Communicating with family and friends during an emergency is critical. Sometimes after a disaster, it may be easier to place a long distance call then to make a local call.

Ask an out-of-state friend or relative to be your “family contact” and be sure that all your family members know who that person is and how to reach them.

  • Minimize any non-critical phone calls during or after an emergency to keep phone circuits free for life-threatening emergencies.
  • Your cell phone’s network may also be overloaded in a major emergency. If you are to able to, change your voicemail to let people know you are safe.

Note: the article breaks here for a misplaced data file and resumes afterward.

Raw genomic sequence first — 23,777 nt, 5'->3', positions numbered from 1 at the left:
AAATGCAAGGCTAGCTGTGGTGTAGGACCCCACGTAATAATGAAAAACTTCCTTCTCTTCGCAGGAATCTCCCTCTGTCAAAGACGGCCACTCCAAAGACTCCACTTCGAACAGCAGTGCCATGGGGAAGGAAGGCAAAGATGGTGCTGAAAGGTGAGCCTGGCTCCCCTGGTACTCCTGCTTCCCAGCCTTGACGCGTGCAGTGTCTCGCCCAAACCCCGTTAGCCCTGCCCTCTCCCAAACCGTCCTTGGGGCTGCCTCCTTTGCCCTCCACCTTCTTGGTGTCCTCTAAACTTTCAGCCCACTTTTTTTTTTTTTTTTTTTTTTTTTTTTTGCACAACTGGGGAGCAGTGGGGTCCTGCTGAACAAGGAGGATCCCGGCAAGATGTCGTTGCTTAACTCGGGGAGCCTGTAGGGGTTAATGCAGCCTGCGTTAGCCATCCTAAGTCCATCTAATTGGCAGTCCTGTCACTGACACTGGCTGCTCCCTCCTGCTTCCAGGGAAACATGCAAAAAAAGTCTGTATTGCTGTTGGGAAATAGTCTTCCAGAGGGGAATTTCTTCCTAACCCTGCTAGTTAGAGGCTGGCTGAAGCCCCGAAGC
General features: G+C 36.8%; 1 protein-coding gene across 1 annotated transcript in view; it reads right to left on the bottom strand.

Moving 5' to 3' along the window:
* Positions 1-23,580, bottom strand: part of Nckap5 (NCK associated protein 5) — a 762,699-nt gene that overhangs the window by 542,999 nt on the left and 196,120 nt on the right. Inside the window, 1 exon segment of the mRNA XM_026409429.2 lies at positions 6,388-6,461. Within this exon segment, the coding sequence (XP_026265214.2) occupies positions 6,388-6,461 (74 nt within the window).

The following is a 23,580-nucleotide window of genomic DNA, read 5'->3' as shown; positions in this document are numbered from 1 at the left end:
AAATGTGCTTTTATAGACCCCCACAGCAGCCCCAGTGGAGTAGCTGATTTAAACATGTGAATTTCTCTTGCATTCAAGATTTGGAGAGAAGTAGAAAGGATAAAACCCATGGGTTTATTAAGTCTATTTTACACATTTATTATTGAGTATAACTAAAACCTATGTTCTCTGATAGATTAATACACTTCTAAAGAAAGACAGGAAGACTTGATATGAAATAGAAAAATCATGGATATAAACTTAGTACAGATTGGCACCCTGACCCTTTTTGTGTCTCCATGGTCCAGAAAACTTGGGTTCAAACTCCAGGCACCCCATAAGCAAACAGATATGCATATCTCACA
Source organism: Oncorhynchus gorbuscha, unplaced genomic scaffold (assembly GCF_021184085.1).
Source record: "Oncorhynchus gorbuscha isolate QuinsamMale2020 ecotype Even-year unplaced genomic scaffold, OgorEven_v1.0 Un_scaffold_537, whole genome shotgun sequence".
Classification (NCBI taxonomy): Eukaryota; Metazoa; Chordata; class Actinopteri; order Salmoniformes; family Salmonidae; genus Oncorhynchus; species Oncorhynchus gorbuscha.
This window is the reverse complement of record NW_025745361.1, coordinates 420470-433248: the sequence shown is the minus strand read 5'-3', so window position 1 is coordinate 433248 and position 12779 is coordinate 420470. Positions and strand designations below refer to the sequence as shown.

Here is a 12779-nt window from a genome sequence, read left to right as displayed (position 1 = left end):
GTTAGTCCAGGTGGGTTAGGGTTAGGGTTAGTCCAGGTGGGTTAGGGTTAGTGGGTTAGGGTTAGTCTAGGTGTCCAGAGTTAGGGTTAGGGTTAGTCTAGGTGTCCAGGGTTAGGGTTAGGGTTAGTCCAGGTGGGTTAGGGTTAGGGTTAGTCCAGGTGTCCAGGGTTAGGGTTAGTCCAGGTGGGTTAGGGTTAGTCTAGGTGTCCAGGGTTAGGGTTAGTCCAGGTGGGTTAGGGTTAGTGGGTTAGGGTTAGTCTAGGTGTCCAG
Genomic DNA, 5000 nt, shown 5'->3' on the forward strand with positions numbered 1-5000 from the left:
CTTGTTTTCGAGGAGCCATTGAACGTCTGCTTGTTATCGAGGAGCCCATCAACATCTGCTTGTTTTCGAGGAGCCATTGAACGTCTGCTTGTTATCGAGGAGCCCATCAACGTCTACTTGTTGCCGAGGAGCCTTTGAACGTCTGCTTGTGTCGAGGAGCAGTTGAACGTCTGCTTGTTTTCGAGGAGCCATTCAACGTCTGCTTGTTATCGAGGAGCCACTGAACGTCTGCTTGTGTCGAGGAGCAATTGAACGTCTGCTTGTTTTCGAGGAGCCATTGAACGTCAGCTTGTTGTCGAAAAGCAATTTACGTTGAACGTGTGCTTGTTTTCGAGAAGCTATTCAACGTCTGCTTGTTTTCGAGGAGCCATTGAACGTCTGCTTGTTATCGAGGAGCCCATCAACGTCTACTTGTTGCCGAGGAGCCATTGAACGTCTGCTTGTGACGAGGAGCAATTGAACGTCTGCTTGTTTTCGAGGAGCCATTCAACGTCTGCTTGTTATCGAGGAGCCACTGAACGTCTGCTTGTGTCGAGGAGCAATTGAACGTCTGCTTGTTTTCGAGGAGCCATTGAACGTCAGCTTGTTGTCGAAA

• Make sure your cell phones are charged in case of a power outage. If you have a cordless phone at home, it will not work in a power outage. Usually land-line phones phones will work even if the power is out.
  • Keep change in your emergency go-kit for pay phones if you don't have a cell phone.
  • Also, be sure write down important phone numbers you may need and keep in a handy place (preferably your go kit) . You should do this well before you lose power or a serious storm arises.